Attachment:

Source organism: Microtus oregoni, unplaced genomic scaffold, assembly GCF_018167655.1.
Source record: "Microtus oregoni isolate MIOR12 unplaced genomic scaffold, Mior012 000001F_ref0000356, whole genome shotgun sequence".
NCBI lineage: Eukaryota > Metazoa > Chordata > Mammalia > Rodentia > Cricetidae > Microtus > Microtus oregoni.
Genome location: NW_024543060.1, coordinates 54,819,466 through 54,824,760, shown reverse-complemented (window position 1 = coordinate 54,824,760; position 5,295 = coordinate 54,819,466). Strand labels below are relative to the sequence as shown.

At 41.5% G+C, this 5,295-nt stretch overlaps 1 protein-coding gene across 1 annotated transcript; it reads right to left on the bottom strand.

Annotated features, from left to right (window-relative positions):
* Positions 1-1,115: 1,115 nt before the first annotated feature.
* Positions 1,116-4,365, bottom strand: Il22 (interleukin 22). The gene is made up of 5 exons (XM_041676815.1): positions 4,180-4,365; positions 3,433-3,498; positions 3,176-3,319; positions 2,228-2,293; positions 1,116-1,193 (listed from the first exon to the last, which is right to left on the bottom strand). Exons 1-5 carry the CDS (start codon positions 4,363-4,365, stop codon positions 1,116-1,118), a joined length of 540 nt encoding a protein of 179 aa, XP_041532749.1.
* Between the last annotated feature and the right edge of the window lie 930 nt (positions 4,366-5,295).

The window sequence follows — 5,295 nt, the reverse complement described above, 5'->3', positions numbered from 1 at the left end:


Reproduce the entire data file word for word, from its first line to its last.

Source organism: Microtus oregoni, unplaced genomic scaffold, assembly GCF_018167655.1.
Source record: "Microtus oregoni isolate MIOR12 unplaced genomic scaffold, Mior012 000001F_ref0000356, whole genome shotgun sequence".
NCBI lineage: Eukaryota > Metazoa > Chordata > Mammalia > Rodentia > Cricetidae > Microtus > Microtus oregoni.
Genome location: NW_024543060.1, coordinates 54,819,466 through 54,824,760, shown reverse-complemented (window position 1 = coordinate 54,824,760; position 5,295 = coordinate 54,819,466). Strand labels below are relative to the sequence as shown.

At 41.5% G+C, this 5,295-nt stretch overlaps 1 protein-coding gene across 1 annotated transcript; it reads right to left on the bottom strand.

Annotated features, from left to right (window-relative positions):
* Positions 1-1,115: 1,115 nt before the first annotated feature.
* Positions 1,116-4,365, bottom strand: Il22 (interleukin 22). The gene is made up of 5 exons (XM_041676815.1): positions 4,180-4,365; positions 3,433-3,498; positions 3,176-3,319; positions 2,228-2,293; positions 1,116-1,193 (listed from the first exon to the last, which is right to left on the bottom strand). Exons 1-5 carry the CDS (start codon positions 4,363-4,365, stop codon positions 1,116-1,118), a joined length of 540 nt encoding a protein of 179 aa, XP_041532749.1.
* Between the last annotated feature and the right edge of the window lie 930 nt (positions 4,366-5,295).

The window sequence follows — 5,295 nt, the reverse complement described above, 5'->3', positions numbered from 1 at the left end: